Realtor and infamous Churchill impersonator Andrew Edlin says, “My favorite board game, other than chess, is Diplomacy, although it can take a long time if played properly with seven players. I like it in large part because the only luck involved is which of the Seven Great Powers [England, France, Germany, Italy, etc.] you are allotted at the beginning. The rest is skill. No dice.” If you like tactics, strategy, psychology, and negotiation, this game, created in 1954, might be up your alley.
“Settlers of Catan is a good newer game,” Andrew adds. Catan, a strategic game amassing settlements and resources with low to moderate elements of chance, was mentioned to me with enthusiasm by more than one game lover. Released in 1995, and one of the first to utilize “board building,” Catan has now been translated into more than 40 languages, and for the past 20 years its top players have competed in global championships for the title “Best Catan player in the world!”
Kathy Rudney, whose husband, kids, and grandkids all love games, piqued my curiosity with Cascadia, a game she learned from her daughter that’s described on BoardGameGeek.com as “a puzzley tile-laying and token-drafting game featuring the habitats and wildlife of the Pacific Northwest.” Players create habitat corridors for the placement of wildlife tokens, with scoring dependent on various factors, including the strategic arrangements of hawks, foxes, and bears. Kathy tells me it’s similar to but simpler than Wingspan, another game she loves, but she likes Cascadia for its multi-level complexity.
Riotous or Irreverent
I recently was introduced to the adult version of What Do You Meme? If you’re familiar with the family-friendly Apples to Apples or its crudely comedic counterpart, Cards Against Humanity, you’ll be up to speed with the concept of What Do You Meme. Players pick captions for images in an effort to make the funniest memes, and in each round, a new “judge” decides whose match is best. As you can guess, it’s often the one that inspires the most groans or the loudest uncontrollable laughter. What Do You Meme is stupid raucous fun, great for parties, and available in a family-friendly version.
Taco Cat Goat Cheese Pizza. Need to keep a group of teens entertained for a while? Ask Rowan Farha, age 19, what kept her high-school clan (mostly) out of trouble last year—and won her some brand-new friends during college orientation week. Warning: may cause accidental self-bruising, group hysterics, and premature aging of furniture. Who knew so much fun could be had from a tiny deck of adorably illustrated cards?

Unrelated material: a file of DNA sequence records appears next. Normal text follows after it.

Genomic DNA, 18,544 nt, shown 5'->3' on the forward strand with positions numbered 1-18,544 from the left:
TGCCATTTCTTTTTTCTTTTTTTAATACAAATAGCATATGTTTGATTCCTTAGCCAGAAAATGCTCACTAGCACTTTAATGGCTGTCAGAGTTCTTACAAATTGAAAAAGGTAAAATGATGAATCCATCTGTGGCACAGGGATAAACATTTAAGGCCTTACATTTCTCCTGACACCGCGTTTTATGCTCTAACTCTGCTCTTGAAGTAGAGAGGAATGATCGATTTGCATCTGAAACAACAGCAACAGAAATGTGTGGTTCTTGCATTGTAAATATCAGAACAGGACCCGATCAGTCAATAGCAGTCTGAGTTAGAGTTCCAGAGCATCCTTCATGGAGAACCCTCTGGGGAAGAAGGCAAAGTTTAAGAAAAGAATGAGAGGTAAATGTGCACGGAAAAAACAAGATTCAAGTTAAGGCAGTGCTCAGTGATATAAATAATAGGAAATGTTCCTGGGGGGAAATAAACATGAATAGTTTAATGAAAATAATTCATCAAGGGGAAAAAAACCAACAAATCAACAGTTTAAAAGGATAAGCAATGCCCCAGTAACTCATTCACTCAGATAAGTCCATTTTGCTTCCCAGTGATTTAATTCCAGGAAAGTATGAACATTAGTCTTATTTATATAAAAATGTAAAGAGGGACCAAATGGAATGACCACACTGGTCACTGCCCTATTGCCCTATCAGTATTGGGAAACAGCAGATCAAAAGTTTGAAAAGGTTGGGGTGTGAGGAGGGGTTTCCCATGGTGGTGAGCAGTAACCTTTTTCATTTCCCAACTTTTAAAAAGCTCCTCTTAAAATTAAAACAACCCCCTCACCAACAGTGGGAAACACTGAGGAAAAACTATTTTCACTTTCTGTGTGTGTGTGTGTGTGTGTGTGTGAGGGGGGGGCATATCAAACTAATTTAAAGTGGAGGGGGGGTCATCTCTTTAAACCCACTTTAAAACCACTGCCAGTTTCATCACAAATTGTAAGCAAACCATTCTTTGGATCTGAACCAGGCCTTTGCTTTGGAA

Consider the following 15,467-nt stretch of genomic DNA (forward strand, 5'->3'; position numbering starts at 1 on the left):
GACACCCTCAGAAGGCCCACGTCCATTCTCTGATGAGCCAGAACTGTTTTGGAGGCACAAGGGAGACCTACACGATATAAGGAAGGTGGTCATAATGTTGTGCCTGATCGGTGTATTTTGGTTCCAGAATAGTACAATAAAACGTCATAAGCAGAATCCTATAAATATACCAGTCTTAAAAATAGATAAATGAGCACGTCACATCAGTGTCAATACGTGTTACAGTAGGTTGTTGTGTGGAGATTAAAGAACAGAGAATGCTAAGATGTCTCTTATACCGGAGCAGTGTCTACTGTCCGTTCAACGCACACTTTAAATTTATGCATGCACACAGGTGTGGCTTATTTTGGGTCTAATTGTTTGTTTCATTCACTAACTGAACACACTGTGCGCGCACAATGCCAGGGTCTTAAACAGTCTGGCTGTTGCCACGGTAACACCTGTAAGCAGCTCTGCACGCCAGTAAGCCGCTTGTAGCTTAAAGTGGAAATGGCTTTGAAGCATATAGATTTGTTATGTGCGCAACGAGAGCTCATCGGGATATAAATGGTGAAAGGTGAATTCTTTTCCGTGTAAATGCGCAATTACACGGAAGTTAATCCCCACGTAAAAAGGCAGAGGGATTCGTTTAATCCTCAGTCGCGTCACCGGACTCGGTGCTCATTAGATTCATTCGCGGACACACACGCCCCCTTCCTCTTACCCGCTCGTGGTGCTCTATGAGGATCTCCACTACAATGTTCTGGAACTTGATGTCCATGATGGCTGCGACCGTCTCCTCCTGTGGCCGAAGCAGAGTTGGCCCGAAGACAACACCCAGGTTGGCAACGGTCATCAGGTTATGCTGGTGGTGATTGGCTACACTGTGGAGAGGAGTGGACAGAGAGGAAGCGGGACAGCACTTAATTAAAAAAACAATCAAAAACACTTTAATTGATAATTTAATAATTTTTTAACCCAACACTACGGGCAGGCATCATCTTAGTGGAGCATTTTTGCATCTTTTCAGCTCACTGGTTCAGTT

Speaking of cards, some folks I polled were not big into board games but were fervent fans of the ol’ 52 shuffle. Try these card games next time you break out your Hoyle, as they come highly recommended.
Rummikub. This fun rummy game for all ages, a favorite for birdhouse artist Holly Moore, can be played with two decks (plus two of the four jokers) if you don’t have the board-game version of Rummikub on hand. Very similar to Manipulation Rummy‚ sets (3 or more of a kind) and runs (e.g., the 4, 5, 6, 7 of the same suit), once laid on the table, can be rearranged and added to by any player on their turn as they endeavor to get rid of every card in their hand.
Racing Demon. If you enjoy a bit of frenetic excitement, try this madcap multiplayer modified version of solitaire—“by far my favorite card game,” says Andrew Edlin.
Apparently there’s a rash of folks in my town who get together weekly for a card game called Wizard. Similar to Oh Hell (or Up & Down, in polite company), there’s a trump suit, and as players follow suit in attempt to earn a precise number of tricks each round, a few specialty cards in mix are sure to throw a wrench in the works!
Tichu, a “climbing” card game played with partners, is also popular in Kathy Rudney’s circles. “Of Chinese origin,” she tells me, “it was lost for a time, but later revived in Europe.” For Tichu, you either need a special Tichu deck to play (replacing hearts, diamonds, spaydes, and clubs with jade, sword, pagoda, and star)—or you can add four jokers to a standard 52-card deck if you’re willing to designate them (permanent marker?) as a dog, phoenix, dragon, and Mah Jong (sometimes called sparrow). Combining poker configurations, wild cards, and partner strategy with climbing game-play (your play must beat the value of the previous player’s), “it’s a great game!” says Kathy.
The Eternal Quest for Great Games
This regionally beloved list is a bit shy on games for young kids. If you’re looking to expand your search for games of any genre, try these recommended online resources: BoardGameGeek.com is the #1 board-game nerd website, listing pretty much every game in existence, with reviews, ratings, photos, recommended number of players, and “weight” for each game. And if you love playing, but don’t have a partner or posse at hand, try BoardGameArena.com. This site allows you to play a myriad of big-name games online with friends connecting long distance—or with willing strangers waiting in queue!